(e) Alternative Views of the Providential Preservation of the New Testament

We see now how Christ has fulfilled His promise always to preserve in His Church the True New Testament Text, namely, through the universal priesthood of believers. In the special providence of God believers down through the ages have been guided to reject false readings and preserve the true, so that today the True New Testament Text is found in the majority of the Greek New Testament manuscripts, in the Textus Receptus, and in the King James Version and the other classic Protestant translations. But because of the opposition of unbelievers conservative Christian scholars have become increasingly reluctant to adopt this view and have offered various alternatives in place of it. Let us therefore consider briefly these alternative views of God's providential preservation of the New Testament text.

1. The alleged agreement of all the New Testament manuscripts in matters of doctrine. In dealing with the problems of the New Testament text most conservatives place great stress on the amount of agreement alleged to exist among the extant New Testament manuscripts. These manuscripts, it is said, agree so closely with one another in matters of doctrine that it does not make much difference which manuscript you follow. The same essential teaching is preserved in them all. This reputed agreement of all the extant New Testament manuscripts in doctrinal matters is ascribed to divine providence and regarded as the fulfillment of the promise of Christ always to preserve in His Church a trustworthy New Testament text.

This is the thought that was emphasized by Richard Bentley (1713) in his celebrated reply to the free-thinker, Anthony Collins, who asserted that New Testament textual criticism had made the sacred text uncertain. This charge, Bentley rejoined, was baseless. "The real text of the sacred writers does not now (since the originals have been so long lost) lie in any single manuscript or edition, but is dispersed in them all. 'Tis competently exact indeed even in the worst manuscript now extant; choose as awkwardly as you can, choose the worst by design, out of the whole lump of readings.... Make your 30,000 (variant readings) as many more, if numbers of copies can ever reach that sum: all the better to a knowing and serious reader, who is thereby more richly furnished to select what he sees genuine. But even put them into the hands of a knave or a fool, and yet with the most sinistrous and absurd choice, he shall not extinguish the light of any one chapter, nor so disguise Christianity but that every feature of it will still be the same." (42)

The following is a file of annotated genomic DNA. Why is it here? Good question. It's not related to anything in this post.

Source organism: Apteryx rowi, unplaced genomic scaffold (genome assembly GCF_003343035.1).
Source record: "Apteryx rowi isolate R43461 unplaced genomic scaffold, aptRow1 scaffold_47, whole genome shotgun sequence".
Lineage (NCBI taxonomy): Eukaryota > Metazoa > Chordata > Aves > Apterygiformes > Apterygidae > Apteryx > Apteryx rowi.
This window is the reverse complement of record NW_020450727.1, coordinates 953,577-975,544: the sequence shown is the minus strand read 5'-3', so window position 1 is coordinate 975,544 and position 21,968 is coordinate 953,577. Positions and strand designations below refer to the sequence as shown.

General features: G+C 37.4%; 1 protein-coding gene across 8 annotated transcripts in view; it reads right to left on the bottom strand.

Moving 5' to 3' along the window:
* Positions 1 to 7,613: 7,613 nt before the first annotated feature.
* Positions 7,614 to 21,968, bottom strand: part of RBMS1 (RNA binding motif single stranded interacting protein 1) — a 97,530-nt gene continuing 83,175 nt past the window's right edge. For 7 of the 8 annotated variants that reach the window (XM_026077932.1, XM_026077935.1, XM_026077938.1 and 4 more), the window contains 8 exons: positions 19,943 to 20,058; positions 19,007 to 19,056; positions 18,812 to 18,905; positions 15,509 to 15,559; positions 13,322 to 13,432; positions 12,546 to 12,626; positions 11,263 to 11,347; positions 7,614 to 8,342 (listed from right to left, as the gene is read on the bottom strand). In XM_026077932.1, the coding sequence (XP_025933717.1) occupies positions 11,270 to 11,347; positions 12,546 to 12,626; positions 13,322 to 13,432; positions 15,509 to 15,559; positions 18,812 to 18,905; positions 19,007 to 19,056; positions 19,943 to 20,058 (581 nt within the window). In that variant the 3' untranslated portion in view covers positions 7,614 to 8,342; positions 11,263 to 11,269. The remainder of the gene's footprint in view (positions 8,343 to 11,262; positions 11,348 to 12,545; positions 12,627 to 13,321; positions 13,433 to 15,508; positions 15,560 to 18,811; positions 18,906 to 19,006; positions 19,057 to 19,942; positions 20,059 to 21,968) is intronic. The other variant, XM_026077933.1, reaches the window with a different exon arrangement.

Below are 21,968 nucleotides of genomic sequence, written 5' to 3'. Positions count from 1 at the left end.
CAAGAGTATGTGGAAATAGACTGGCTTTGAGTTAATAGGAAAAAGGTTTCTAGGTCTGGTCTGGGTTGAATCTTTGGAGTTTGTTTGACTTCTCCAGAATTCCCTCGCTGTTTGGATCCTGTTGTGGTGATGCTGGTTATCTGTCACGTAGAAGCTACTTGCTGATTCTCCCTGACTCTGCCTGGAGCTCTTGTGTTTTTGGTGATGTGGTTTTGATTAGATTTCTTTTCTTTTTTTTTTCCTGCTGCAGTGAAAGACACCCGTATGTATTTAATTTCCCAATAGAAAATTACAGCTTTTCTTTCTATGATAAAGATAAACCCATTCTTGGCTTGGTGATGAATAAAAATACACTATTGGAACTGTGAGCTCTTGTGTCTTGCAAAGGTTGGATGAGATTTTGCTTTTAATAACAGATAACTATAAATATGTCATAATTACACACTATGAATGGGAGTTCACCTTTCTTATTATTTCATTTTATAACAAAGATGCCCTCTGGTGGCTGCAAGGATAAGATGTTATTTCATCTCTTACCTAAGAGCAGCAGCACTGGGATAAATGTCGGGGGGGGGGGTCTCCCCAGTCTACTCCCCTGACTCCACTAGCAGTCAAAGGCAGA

Since the days of Bentley countless conservative scholars have adopted this same apologetic approach to the study of the New Testament text. New Testament textual criticism, they have affirmed, can do no harm to the Christian faith, because the special providence of God has brought it to pass that the differences which exist among the extant New Testament manuscripts do not affect any essential point of doctrine. This theory, however, presupposes an extremely mechanical and unhistorical conception of the providential preservation of Scripture. According to this theory, God in some mechanical way must have prevented heretical scribes from inserting into the New Testament manuscripts which they were copying readings that favored their false views. Or, if God did now and then allow an heretical reading to creep into a manuscript, He must have quickly brought about the destruction of that manuscript before the false reading could be transferred to another manuscript and thus propagated. But the testimony of history indicates that God's providential preservation of Scripture did not function in any such mechanical fashion but organically through the Church. Heretical readings were invented and did circulate for a time, but they were rejected by the universal priesthood of believers under the guidance of God.